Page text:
We've all got our go-to cookbooks or other sources of inspiration. Maybe you're...and who isn't...a fan of Marcella's "Essentials of Classic Italian Cooking". Or perhaps you're a little old school and get you're "Silver Palate Cookbook" on. I know I also check out way too many food mags like Saveur, Gourmet, Food and Wine, The Atlantic Monthly.........ATLANTIC MONTHLY?? That's right, after slogging my way through their fifteen page features...okay, actually I think about reading their very in-depth analysis of some issue of the day, then quickly go to the back "Critics" section for their much shorter book, travel, and in this case food columns. Hey, if I'm spending a precious hour or so reading up on the upcoming Obama-McCain debates, I'm not going to have near enough time to spend on what really makes a difference in my world, namely stuffing my piehole, specifically with this awesome orzo risotto from Atlantic food writer Corby Kummer's September column.
Apparently the Atlantic sent Kummer to Greece (and why the hell was my high school guidance counselor NOT telling me about these jobs?) to attend a cooking school on the Greek island of Kea. He spent a few idyllic days "working" on his column by cooking, sailing in the Aegean, eating...you know, all the things you and I do at our jobs every day. Anyway, all my personal bitterness and resentment aside, among the sources of inspiration that came from his assignment was this fabulous, fresh, and bright 'risotto' made from orzo pasta. With its palate awakening lemon-zucchini jolt and classically Greek flavors of feta, olive oil, mint and garlic, this sounded too good not to make. We had it last night, and it was amazing. One of those dishes I could have eaten way too much of. Once again something quick, easy, very open to ingredient substitution, and simply delicious!
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Greek Orzo "Risotto"
From The Atlantic Monthly/ September '08
bb notes: I will just copy Kummer's recipe below. It makes plenty for six or so first courses/side dishes, or four substantial mains. Read through it, get your ingredients together, and get cooking while you dream of the Greek isles! For a prefect wine pairing, you couldn't do better than an all-stainless fermented sauvignon blanc. I had an inexpensive bottle from Chile's Montes winery that was spot on!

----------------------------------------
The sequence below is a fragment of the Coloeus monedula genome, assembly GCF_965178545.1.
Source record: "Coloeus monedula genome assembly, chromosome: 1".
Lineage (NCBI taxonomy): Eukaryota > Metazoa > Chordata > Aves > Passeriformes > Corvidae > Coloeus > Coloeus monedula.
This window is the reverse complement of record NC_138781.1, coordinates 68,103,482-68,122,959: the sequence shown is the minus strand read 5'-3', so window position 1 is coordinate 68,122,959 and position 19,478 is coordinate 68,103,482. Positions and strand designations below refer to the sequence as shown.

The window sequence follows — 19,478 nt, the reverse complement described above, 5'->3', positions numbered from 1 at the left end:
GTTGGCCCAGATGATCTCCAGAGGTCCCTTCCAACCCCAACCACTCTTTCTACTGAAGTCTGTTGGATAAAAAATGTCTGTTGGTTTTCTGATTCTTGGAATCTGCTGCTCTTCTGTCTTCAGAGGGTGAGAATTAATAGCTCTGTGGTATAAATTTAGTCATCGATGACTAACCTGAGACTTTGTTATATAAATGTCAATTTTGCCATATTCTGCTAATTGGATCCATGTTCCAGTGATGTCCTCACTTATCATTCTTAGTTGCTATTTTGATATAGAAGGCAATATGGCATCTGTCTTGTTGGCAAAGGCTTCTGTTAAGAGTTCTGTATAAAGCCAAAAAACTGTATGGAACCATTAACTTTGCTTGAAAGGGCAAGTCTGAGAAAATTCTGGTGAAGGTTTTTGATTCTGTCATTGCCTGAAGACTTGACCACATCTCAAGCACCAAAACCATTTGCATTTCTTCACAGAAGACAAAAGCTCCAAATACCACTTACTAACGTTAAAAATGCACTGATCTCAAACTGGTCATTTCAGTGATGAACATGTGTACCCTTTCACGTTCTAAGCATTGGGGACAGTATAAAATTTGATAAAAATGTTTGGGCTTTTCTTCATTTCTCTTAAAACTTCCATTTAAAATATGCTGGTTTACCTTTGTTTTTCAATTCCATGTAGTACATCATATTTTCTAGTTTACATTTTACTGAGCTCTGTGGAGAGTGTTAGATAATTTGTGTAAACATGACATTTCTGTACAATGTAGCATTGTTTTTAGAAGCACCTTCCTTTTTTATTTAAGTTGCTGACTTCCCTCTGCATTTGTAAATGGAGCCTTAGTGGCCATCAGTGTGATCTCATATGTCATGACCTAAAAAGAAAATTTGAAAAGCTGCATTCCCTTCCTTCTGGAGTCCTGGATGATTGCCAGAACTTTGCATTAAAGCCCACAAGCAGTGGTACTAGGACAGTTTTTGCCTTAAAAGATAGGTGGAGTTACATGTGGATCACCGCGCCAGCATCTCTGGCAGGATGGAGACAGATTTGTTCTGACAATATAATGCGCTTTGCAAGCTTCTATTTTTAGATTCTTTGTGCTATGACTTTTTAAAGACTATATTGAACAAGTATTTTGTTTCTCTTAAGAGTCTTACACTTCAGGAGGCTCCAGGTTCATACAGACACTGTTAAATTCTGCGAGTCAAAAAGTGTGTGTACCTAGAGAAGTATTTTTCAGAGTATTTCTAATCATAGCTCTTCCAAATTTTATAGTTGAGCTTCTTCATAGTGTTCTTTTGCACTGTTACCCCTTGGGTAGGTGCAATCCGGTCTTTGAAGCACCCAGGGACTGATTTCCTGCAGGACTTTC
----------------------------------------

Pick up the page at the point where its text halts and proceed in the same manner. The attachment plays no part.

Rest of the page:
"The recipe that exemplified the week, and Kremezi’s style, was one she tossed off on the last day and says she makes all the time: risotto with orzo, the pasta shaped like ovoid grains of rice, and grated zucchini, lemon, and feta. It’s foolproof, and can be adapted to any number of vegetables you find at the farmer’s market or (overgrown) in your garden. It shows how crumbled feta becomes a thick, creamy sauce that absorbs and amplifies other flavors—and what a difference the two cornerstones of Greek cooking, olive oil and lemons, can make to a seemingly familiar dish.
To serve six as a main course or eight as a side dish, heat seven to eight cups of chicken or vegetable broth or, if you don’t have broth, water. In a large skillet, heat 1/2 cup of olive oil and add four or five cloves of peeled and thinly sliced garlic and four cups of diced or grated zucchini or yellow squash (pictured at left). Sauté, stirring, for 10 minutes over medium-high heat; the squash will exude a good deal of liquid. Add 1/2 cup of white wine, a pound of orzo, and salt and pepper to taste, and stir to coat the pasta with oil. Pour in three cups of broth and continue to cook for about 20 minutes, stirring frequently and adding more liquid as needed. The pasta can be al dente, for the risotto effect, or cooked completely through, as you like.
Remove the cooked orzo from the heat and add 1/4 cup of freshly squeezed lemon juice, three tablespoons of grated or shredded lemon zest, and 1 1/2 cups of feta cheese, mashed with a fork (and now: magic sauce). Buy the least salty feta you can find (if you get the feta fetish, as you should, order several of the barrel-aged fetas from www.zingermans.com), and save some of the crumbs for garnish. Snip over the risotto whatever combination you like of fennel fronds, fresh dill, and mint. That is, let the garden tell you how to season an irresistibly Greek, and simple, dish."